Section 4: Closing

In closing, a lot of people with impairments, disabilities and chronic illnesses know that many places where art is shown or takes place are hopelessly inaccessible. But inaccessibility is also true for people who say “Oh I don’t go anymore, because I don’t do those stairs any more.” Or, “It’s hard on my hearing aids to be in the racket.” And a litany of other difficulties that keep members of our humanity from participating in the reciprocal relationship a public has to the arts that elevates a work of art to fine art and nourishes us all.  A conversation about the terminology used to discuss the instances of disability in the arts is needed, but for that conversation to be effective in supporting the evolution of fine art, the conversation must lead back to questions of inclusion.  Questions are a two-part deal; they come with answers.  I cannot think of any other way to provide such answers than with acts of creativity – pushing the social consciousness through art and design.  But with cooperation and creativity I am hopeful that all of this is possible. I am truly hopeful about the measures the Oliver Ranch will take and am honored that I could help in some small way to preserve the Olivers’ legacy.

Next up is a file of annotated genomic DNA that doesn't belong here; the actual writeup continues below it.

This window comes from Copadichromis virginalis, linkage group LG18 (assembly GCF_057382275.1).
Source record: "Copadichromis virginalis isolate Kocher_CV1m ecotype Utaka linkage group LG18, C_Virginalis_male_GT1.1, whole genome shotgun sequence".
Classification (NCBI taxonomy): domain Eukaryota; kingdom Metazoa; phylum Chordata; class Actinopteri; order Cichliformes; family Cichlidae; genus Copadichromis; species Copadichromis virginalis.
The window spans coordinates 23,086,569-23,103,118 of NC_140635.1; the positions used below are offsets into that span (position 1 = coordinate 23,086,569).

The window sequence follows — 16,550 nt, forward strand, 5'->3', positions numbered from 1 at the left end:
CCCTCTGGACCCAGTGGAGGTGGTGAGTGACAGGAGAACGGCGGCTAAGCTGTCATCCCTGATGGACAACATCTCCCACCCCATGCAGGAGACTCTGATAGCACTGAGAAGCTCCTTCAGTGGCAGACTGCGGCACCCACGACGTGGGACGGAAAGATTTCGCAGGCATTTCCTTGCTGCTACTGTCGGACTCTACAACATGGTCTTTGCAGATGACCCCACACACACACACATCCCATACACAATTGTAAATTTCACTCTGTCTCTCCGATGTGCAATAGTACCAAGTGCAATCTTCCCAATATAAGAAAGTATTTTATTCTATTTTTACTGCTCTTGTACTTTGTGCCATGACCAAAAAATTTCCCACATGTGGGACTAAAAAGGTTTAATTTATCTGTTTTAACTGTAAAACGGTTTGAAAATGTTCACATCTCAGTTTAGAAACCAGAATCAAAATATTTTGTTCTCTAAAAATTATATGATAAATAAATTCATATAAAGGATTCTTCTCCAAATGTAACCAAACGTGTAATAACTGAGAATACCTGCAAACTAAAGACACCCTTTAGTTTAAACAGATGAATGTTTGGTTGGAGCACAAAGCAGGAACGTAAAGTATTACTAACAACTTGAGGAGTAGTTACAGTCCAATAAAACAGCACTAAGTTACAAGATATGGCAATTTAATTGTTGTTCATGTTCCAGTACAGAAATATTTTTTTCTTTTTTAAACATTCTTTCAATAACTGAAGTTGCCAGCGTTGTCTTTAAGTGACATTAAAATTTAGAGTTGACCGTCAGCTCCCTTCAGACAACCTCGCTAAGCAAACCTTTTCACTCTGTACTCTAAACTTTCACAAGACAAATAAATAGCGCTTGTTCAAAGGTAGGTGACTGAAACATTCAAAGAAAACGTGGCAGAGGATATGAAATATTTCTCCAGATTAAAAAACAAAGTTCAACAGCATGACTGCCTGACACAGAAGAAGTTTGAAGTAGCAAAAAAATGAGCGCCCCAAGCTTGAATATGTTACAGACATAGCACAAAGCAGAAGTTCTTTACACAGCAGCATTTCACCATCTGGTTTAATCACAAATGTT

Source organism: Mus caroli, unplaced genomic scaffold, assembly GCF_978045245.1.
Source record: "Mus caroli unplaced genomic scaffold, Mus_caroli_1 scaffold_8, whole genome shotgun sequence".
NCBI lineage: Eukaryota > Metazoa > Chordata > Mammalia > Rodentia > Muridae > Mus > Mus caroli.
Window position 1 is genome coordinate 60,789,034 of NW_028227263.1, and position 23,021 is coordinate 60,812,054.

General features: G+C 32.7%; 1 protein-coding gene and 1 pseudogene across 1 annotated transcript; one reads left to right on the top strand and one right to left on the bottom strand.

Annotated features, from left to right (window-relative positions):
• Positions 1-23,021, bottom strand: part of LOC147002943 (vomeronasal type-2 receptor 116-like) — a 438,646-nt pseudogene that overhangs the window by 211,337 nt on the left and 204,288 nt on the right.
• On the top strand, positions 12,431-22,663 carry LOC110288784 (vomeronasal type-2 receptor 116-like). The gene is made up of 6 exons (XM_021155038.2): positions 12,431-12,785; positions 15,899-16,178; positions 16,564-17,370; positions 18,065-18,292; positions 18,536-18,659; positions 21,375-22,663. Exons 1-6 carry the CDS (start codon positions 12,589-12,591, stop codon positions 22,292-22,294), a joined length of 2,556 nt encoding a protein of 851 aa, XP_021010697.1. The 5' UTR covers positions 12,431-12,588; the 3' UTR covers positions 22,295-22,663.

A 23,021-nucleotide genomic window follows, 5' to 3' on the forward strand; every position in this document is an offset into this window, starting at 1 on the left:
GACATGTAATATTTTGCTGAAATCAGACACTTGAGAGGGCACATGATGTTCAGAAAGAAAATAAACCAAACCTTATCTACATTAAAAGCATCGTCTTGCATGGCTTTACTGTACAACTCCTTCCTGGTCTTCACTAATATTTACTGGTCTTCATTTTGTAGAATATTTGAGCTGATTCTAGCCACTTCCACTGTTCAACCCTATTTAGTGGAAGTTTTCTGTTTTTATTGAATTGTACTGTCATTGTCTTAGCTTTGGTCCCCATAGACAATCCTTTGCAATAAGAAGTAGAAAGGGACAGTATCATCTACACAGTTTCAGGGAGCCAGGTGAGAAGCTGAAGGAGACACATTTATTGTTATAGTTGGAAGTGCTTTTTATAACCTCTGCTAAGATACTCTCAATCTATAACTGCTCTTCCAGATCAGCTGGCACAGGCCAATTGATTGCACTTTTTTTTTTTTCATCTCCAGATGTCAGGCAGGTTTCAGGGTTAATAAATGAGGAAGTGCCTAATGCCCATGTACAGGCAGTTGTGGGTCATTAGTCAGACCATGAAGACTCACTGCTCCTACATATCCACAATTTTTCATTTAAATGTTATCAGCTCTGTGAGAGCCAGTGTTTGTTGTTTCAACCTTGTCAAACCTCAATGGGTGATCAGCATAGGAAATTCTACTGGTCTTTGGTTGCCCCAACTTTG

[i] Elkins, James. What Painting Is: How to Think About Oil Painting, Using the Language of Alchemy. New York: Routledge. 1999. 143.